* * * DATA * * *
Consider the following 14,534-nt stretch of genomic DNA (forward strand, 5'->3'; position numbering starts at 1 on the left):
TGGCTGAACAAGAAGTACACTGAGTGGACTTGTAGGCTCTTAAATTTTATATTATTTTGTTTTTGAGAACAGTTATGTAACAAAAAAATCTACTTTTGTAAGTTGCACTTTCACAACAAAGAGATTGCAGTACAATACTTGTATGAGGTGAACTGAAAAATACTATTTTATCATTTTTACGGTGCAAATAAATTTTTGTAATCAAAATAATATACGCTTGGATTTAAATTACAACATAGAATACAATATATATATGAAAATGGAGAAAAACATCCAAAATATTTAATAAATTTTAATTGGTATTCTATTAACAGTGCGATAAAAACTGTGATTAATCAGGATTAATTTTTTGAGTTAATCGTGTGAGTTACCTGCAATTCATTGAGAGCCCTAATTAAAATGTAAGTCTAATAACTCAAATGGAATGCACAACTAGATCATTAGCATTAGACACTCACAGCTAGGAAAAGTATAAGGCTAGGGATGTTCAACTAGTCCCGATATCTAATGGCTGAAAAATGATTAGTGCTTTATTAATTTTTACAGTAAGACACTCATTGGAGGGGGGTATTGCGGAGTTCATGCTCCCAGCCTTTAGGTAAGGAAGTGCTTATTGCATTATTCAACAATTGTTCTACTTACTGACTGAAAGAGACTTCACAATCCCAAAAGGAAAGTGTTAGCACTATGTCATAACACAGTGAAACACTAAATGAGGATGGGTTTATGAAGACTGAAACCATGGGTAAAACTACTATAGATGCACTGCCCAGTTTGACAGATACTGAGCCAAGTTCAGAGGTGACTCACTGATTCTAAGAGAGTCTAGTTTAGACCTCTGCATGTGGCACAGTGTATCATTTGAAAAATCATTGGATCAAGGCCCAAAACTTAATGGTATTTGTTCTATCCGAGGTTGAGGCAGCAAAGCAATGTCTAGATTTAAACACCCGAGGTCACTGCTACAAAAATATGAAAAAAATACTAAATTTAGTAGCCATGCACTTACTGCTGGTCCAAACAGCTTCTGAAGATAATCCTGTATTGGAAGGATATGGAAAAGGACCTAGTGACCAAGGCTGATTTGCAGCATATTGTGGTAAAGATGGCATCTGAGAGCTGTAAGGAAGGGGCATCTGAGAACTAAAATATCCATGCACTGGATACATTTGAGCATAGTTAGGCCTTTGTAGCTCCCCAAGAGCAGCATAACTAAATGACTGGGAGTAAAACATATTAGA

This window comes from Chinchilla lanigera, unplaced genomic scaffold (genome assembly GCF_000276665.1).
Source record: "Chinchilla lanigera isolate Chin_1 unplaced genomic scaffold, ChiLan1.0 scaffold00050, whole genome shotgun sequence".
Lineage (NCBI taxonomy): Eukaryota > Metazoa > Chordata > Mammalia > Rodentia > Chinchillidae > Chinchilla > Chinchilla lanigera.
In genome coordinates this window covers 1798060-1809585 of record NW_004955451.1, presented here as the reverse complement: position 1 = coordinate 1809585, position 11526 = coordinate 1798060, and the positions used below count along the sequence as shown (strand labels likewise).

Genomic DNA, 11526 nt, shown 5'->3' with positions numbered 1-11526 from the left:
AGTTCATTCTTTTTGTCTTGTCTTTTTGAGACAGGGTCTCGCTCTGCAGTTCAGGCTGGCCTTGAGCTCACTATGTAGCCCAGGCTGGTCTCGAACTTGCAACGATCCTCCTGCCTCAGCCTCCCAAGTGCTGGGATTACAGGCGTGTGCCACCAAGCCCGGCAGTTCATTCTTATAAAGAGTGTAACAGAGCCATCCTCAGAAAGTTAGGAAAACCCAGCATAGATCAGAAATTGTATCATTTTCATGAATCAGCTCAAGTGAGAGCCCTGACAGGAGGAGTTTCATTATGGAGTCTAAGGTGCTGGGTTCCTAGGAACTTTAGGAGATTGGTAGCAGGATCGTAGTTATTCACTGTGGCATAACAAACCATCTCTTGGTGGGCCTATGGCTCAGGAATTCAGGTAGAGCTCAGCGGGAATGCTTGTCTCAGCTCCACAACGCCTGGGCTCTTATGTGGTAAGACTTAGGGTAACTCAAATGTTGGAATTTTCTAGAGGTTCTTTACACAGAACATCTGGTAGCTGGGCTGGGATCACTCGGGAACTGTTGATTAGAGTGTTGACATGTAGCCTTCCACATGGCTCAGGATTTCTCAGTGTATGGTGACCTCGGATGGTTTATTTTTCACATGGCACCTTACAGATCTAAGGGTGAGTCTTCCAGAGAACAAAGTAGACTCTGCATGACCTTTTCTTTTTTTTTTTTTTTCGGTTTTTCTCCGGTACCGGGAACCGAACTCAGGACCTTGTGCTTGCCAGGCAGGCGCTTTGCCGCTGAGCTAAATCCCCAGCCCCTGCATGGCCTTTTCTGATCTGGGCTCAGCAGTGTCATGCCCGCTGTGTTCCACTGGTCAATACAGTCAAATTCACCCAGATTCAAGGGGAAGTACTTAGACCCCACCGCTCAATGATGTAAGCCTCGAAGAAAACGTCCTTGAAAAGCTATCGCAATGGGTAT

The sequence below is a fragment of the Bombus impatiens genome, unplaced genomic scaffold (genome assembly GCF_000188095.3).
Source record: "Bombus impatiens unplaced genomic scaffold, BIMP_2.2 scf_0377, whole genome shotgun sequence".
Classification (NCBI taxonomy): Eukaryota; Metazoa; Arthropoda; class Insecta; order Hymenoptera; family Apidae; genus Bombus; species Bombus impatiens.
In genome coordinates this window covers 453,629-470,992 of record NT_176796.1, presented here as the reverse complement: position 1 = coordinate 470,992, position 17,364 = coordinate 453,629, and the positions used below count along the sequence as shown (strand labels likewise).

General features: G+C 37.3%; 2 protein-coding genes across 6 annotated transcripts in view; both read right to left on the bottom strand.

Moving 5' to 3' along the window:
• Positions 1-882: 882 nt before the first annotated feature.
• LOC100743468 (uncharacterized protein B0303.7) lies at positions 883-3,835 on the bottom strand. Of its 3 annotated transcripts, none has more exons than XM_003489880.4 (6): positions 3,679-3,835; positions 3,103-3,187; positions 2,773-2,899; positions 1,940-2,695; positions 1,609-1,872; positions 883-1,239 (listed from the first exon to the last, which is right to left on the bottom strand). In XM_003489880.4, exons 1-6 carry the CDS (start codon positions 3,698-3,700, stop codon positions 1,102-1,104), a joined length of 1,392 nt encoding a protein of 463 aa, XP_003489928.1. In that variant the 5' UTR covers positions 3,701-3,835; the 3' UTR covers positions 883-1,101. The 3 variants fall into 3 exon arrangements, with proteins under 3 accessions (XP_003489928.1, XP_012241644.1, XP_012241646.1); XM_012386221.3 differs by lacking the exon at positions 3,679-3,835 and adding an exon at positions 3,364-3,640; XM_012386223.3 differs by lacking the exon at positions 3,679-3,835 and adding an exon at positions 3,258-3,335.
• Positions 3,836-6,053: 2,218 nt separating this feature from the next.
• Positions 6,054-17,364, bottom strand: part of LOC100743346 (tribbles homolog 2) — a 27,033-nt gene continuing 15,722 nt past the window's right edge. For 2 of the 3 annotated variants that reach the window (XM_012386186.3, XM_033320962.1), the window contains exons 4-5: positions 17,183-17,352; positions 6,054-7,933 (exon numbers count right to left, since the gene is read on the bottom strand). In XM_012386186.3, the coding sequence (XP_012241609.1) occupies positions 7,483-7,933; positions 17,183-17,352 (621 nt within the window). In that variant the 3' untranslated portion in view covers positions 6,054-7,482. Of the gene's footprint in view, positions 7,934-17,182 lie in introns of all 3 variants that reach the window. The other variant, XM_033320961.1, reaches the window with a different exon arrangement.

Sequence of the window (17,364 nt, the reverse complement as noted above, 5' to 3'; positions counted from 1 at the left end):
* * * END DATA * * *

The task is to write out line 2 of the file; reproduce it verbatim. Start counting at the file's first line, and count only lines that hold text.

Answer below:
TGGCTGAACAAGAAGTACACTGAGTGGACTTGTAGGCTCTTAAATTTTATATTATTTTGTTTTTGAGAACAGTTATGTAACAAAAAAATCTACTTTTGTAAGTTGCACTTTCACAACAAAGAGATTGCAGTACAATACTTGTATGAGGTGAACTGAAAAATACTATTTTATCATTTTTACGGTGCAAATAAATTTTTGTAATCAAAATAATATACGCTTGGATTTAAATTACAACATAGAATACAATATATATATGAAAATGGAGAAAAACATCCAAAATATTTAATAAATTTTAATTGGTATTCTATTAACAGTGCGATAAAAACTGTGATTAATCAGGATTAATTTTTTGAGTTAATCGTGTGAGTTACCTGCAATTCATTGAGAGCCCTAATTAAAATGTAAGTCTAATAACTCAAATGGAATGCACAACTAGATCATTAGCATTAGACACTCACAGCTAGGAAAAGTATAAGGCTAGGGATGTTCAACTAGTCCCGATATCTAATGGCTGAAAAATGATTAGTGCTTTATTAATTTTTACAGTAAGACACTCATTGGAGGGGGGTATTGCGGAGTTCATGCTCCCAGCCTTTAGGTAAGGAAGTGCTTATTGCATTATTCAACAATTGTTCTACTTACTGACTGAAAGAGACTTCACAATCCCAAAAGGAAAGTGTTAGCACTATGTCATAACACAGTGAAACACTAAATGAGGATGGGTTTATGAAGACTGAAACCATGGGTAAAACTACTATAGATGCACTGCCCAGTTTGACAGATACTGAGCCAAGTTCAGAGGTGACTCACTGATTCTAAGAGAGTCTAGTTTAGACCTCTGCATGTGGCACAGTGTATCATTTGAAAAATCATTGGATCAAGGCCCAAAACTTAATGGTATTTGTTCTATCCGAGGTTGAGGCAGCAAAGCAATGTCTAGATTTAAACACCCGAGGTCACTGCTACAAAAATATGAAAAAAATACTAAATTTAGTAGCCATGCACTTACTGCTGGTCCAAACAGCTTCTGAAGATAATCCTGTATTGGAAGGATATGGAAAAGGACCTAGTGACCAAGGCTGATTTGCAGCATATTGTGGTAAAGATGGCATCTGAGAGCTGTAAGGAAGGGGCATCTGAGAACTAAAATATCCATGCACTGGATACATTTGAGCATAGTTAGGCCTTTGTAGCTCCCCAAGAGCAGCATAACTAAATGACTGGGAGTAAAACATATTAGA